At the Sixth Zionist Congress (1903), Herzl proposed the British Uganda Program as a temporary refuge for Jews in Russia in immediate danger. While Herzl made it clear that this program would not affect the ultimate aim of Zionism, a Jewish entity in the Land of Israel, the proposal aroused a storm at the Congress and nearly led to a split in the Zionist movement. The Uganda Program was finally rejected by the Zionist movement at the Seventh Zionist Congress in 1905.

Herzl died in Vienna in 1904, of pneumonia and a weak heart overworked by his incessant efforts on behalf of Zionism. By then the movement had found its place on the world political map. In 1949, Herzl's remains were brought to Israel and reburied on MountHerzl in Jerusalem.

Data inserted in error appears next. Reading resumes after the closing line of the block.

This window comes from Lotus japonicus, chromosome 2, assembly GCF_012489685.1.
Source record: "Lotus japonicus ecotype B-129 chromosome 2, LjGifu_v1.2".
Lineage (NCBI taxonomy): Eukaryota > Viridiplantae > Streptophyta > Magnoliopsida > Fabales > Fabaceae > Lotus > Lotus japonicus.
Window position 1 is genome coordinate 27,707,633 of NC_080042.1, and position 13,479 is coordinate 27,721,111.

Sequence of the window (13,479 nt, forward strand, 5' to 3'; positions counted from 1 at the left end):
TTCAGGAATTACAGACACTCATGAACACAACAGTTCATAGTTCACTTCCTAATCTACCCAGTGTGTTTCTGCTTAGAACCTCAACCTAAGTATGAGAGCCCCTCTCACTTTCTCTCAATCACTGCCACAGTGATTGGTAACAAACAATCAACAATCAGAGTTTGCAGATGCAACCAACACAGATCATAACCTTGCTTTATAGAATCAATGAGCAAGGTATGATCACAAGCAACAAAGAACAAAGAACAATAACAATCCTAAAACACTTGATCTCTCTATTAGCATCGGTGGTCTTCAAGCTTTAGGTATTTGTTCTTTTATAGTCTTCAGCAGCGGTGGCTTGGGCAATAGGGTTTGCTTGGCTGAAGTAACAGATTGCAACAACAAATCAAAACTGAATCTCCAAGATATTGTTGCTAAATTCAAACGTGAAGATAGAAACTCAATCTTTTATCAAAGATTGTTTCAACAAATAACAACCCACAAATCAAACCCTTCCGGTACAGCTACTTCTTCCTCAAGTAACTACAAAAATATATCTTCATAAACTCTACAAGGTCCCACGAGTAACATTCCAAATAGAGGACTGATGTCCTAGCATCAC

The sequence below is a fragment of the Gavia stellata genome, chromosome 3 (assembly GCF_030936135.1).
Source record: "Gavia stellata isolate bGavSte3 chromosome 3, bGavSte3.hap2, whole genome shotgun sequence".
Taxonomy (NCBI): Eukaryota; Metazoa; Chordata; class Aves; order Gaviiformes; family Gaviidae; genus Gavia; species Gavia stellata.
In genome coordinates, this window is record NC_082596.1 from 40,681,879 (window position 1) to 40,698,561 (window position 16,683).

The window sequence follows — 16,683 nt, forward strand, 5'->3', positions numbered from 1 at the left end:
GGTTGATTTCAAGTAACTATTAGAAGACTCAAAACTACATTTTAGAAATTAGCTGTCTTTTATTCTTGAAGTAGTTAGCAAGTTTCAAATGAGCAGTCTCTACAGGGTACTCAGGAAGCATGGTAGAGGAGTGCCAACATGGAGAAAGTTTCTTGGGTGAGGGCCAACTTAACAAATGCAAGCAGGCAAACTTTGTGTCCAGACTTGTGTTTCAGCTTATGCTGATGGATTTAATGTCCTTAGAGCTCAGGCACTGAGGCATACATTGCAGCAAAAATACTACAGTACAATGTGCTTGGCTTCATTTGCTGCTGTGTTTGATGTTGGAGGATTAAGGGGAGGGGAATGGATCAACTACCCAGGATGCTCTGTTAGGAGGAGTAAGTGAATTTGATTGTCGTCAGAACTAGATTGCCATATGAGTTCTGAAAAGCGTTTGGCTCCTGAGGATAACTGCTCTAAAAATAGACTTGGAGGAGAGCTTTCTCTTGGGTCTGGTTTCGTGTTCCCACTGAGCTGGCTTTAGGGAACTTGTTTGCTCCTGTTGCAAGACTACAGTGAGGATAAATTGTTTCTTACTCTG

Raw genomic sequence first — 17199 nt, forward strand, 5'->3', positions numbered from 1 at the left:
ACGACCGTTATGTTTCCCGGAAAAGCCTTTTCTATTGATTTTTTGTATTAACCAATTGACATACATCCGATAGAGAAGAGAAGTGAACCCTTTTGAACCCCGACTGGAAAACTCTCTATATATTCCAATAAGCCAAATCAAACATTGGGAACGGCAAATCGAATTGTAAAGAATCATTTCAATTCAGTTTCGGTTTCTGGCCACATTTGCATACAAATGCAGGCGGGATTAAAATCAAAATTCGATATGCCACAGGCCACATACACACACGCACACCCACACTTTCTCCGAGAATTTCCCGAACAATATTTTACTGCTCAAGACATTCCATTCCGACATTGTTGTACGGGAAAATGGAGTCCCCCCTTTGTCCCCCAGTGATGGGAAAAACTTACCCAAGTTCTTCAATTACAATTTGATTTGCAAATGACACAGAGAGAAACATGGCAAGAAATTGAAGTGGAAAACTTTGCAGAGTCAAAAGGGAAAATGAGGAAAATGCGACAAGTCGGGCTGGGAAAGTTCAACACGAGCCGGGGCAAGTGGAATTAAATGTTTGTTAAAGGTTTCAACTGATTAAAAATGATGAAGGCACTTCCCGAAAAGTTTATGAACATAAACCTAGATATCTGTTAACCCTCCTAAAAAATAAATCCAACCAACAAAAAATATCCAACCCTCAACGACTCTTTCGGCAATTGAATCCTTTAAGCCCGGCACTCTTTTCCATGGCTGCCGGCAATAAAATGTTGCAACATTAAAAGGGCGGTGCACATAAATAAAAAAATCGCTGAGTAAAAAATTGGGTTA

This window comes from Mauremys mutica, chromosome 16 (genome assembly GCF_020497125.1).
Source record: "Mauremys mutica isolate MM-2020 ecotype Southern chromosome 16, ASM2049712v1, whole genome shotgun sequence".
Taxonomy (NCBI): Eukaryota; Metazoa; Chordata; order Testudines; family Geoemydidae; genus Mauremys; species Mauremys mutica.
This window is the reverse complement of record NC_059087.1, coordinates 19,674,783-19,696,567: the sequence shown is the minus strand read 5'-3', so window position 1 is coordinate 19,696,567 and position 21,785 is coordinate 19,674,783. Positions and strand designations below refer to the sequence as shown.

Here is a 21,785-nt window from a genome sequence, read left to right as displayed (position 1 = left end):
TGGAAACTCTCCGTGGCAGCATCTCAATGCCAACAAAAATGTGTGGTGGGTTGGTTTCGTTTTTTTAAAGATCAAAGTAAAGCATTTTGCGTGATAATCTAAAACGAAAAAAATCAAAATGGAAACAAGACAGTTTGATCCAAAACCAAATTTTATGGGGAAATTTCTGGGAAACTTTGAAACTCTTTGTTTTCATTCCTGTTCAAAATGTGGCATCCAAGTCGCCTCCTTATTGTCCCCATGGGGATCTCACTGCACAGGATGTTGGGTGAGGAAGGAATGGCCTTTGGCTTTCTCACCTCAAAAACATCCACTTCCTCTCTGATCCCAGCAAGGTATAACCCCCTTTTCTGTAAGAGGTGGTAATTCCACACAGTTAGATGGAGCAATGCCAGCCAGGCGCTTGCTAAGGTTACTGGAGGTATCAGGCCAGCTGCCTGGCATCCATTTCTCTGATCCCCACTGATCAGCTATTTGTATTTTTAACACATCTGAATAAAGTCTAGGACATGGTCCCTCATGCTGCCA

Herzl coined the phrase "If you will, it is no dream," which became the motto of the Zionist movement. Although at the time no one could have imagined it, Zionism led, only fifty years later, to the establishment of the independent State of Israel.

(Edited from The American-Israeli Cooperative Enterprise.)

Herzl had a dream that many laughed at. He was not the first to dream this dream, but he was the first to really push this dream to the forefront of people's minds - both the minds of Jews and of World leaders. He serves as an incredible example of what can be achieved when we really put our hearts and souls into something.

Imagine by John Lennon
Imagine there's no heaven,
It's easy if you try,
No hell below us,
Above us only sky,
Imagine all the people
living for today...

Imagine there's no countries,
It isn't hard to do,
Nothing to kill or die for,
No religion too,
Imagine all the people
living life in peace...

Imagine no possessions,
I wonder if you can,
No need for greed or hunger,
A brotherhood of man,
Imagine all the people